There are maybe a handful of directors whose names can draw attention to a project. Of those working today, few can rival David Fincher. After starting with music videos and commercials in the 80s, Fincher followed in the path of Ridley Scott and James Cameron when he took on Alien³. Since then, he’s developed a reputation as an exacting director, getting dozens of takes during shooting to get the best possible result. Over the course of ten films – including Gone Girl, out this Friday – his precision has created some of the most notable films of the last two decades. So how do the films of David Fincher hold up compared to each other? Here’s one (subjective, of course) look at David Fincher’s filmography to date.
Easily the worst of Fincher’s output, and even Fincher will say that. Fincher’s first theatrical release was subjected to intense studio influence and, even worse, an unfinished script when shooting began. Fincher left the film during post-production. Still, its reputation has improved with modern audiences, thanks in large part to a 2003 cut of the film that sticks closer to what Fincher had in mind (presumably, at least – Fincher was the only director in the series not to come back for a director’s cut). While it’s his worst film, there are signs of what would quickly become Fincher’s trademarks.
(1992 • 20th Century Fox • R)
9. The Game
This is a tricky entry in Fincher’s filmography. It’s actually rather interesting for the majority of its runtime. The question of what’s reality and what’s merely a part of the game grows trickier as the film progresses. However, the ending of the film just…happens, and it not only runs counter to what’s shown leading into it, but it actually messes the whole film for future viewings. It’s worth watching, but only once.
(1997 • Polygram • R)
8. The Curious Case of Benjamin Button
Even though Benjamin Button was Fincher’s breakthrough as far as the Oscars were concerned, it’s an odd fit in his filmography. While in some ways dark, the way Fincher’s films are, it’s far more sentimental than his other films. Chalk it up to the screenplay by Eric Roth, who also wrote the similar Forrest Gump. Thankfully, Fincher manages to wring genuine emotion from the script, turning Benjamin Button into an elegant tearjerker.
(2008 • Paramount/Warner Bros. • PG-13)
7. Panic Room
Conceptually, Panic Room is probably the most “standard” film Fincher’s ever made. Still, Fincher sells the hell out of the material, using the relatively confined space of the house and Jodie Foster’s ferocious mother to tremendous effect. Panic Room, notably, went through a lengthy production process – Nicole Kidman was originally set to star, and the character of Meg Altman was significantly softer. When Foster was brought in at the last minute, they rewrote the character to make her tougher, which works much better for the film.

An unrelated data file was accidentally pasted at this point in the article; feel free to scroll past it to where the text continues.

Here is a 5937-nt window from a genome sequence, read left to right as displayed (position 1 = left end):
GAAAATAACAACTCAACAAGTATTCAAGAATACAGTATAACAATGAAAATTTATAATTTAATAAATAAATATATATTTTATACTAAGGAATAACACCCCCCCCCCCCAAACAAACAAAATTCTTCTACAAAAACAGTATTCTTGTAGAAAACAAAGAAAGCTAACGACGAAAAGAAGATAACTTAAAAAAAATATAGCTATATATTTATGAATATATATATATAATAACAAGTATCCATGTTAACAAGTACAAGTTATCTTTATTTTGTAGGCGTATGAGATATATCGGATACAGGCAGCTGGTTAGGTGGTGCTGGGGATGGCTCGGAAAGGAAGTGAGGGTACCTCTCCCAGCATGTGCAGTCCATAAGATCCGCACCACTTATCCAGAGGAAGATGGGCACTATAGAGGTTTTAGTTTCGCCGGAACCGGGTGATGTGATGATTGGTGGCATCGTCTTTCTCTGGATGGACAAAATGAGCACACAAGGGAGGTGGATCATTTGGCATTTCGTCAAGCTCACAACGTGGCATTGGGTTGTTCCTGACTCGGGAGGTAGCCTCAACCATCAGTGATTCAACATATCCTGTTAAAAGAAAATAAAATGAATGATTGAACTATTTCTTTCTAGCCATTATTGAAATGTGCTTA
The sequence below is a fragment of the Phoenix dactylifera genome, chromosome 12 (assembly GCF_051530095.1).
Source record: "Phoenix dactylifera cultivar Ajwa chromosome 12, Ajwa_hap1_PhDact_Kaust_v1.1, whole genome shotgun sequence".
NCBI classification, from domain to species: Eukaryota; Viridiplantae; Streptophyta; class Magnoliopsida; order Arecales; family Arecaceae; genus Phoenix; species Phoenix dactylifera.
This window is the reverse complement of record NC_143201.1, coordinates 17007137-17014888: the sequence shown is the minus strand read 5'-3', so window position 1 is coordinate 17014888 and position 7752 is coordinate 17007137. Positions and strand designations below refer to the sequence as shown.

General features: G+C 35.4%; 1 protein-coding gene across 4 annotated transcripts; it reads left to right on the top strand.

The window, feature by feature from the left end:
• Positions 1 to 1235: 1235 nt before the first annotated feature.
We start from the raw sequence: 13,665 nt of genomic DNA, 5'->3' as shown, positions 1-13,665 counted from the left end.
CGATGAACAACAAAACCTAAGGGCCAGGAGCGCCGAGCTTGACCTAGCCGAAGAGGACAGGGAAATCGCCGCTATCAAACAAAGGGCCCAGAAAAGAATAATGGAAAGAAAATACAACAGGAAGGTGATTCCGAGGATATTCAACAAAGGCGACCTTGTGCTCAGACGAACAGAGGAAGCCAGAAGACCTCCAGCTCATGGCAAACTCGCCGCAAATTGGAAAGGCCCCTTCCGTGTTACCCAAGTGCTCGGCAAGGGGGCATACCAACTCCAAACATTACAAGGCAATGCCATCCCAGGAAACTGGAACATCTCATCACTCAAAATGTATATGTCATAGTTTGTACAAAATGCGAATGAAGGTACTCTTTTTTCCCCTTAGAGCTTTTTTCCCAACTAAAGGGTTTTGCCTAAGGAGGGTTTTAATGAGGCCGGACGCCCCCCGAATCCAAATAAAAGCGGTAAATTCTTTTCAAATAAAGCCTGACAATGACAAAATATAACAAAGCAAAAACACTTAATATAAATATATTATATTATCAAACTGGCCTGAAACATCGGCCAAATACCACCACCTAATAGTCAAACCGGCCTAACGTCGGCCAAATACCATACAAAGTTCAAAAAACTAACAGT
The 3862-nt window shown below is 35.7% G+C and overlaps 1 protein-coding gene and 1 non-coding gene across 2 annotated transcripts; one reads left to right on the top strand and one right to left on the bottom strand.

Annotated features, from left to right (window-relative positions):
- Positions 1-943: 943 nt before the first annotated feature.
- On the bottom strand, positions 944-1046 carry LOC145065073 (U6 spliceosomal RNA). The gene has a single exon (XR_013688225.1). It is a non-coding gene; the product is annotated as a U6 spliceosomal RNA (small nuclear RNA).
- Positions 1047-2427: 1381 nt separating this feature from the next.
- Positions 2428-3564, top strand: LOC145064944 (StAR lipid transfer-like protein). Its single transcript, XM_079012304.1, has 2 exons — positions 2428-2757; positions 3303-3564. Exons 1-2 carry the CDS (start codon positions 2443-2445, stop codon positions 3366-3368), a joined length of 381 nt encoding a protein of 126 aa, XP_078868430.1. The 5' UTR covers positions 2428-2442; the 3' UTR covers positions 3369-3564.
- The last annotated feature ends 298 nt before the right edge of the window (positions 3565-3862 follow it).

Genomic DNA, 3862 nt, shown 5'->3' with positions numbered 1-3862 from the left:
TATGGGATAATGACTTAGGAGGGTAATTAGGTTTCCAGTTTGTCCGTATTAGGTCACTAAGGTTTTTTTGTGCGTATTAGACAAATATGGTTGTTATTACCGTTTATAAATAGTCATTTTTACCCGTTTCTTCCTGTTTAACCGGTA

(2002 • Columbia • R)
6. The Girl with the Dragon Tattoo
Although The Girl with the Dragon Tattoo had already been made into a film in Sweden, Fincher was able to bring a more stylish edge to his adaptation. Thanks in part to smartly casting Rooney Mara as Lisbeth, Tattoo is an uneasy, at times gut-wrenching take on what was already dark material. While the chances of continuing the story have diminished in the years since the film’s release, Fincher’s take is strong enough to stand on its own.
(2011 • Columbia • R)
After a lengthy break between feature films, where Fincher worked on commercials and music videos while increasing his knowledge on digital formats, the director returned with a stunner of a film. The story of the Zodiac killer has been told so many times since the 70s, but Fincher’s primary focus on character development makes the murders all the more chilling.
(2007 • Paramount/Warner Bros. • R)
4. Fight Club
The first rule about Fight Club? You probably know it. Fight Club may be Fincher’s biggest contribution to pop culture, and it offers what, in my opinion, are Edward Norton and Helena Bonham Carter’s best performances. Best in show, though, is Brad Pitt, who’s positively electrifying as Tyler Durden. Fight Club also established Fincher as a brilliant visual adapter of literary works, as evidenced by his future films.
(1999 • 20th Century Fox/Regency • R)
3. Gone Girl
With his latest film, Fincher takes the horror that defined his older films and marries it to the tone he’s established in more recent years. What starts out as a mystery turns into something far darker. Working with Gillian Flynn, adapting her own novel, Gone Girl is a biting psychological thriller that also works as a sharp critique of today’s 24-hour news cycle, and of the institution of marriage.
(2014 • 20th Century Fox/Regency • R)
2. The Social Network
Leave it to the power team of Fincher and screenwriter Aaron Sorkin to make a story about the creation of Facebook into something that encapsulates an entire generation. It’s a story that’s both timeless in its nature and utterly modern in the way it’s told – a story about the need for human connection.
(2010 • Columbia • PG-13)
Talk about taking a creative upswing. Following the mess that was Alien³, Fincher made sure he had absolute control with his next film. The result, Se7en, remains a thrilling masterwork nearly two decades after its release. It’s a damning look at the dark side of human nature, with all of the ways it can absorb and take over what’s good.
(1995 • New Line • R)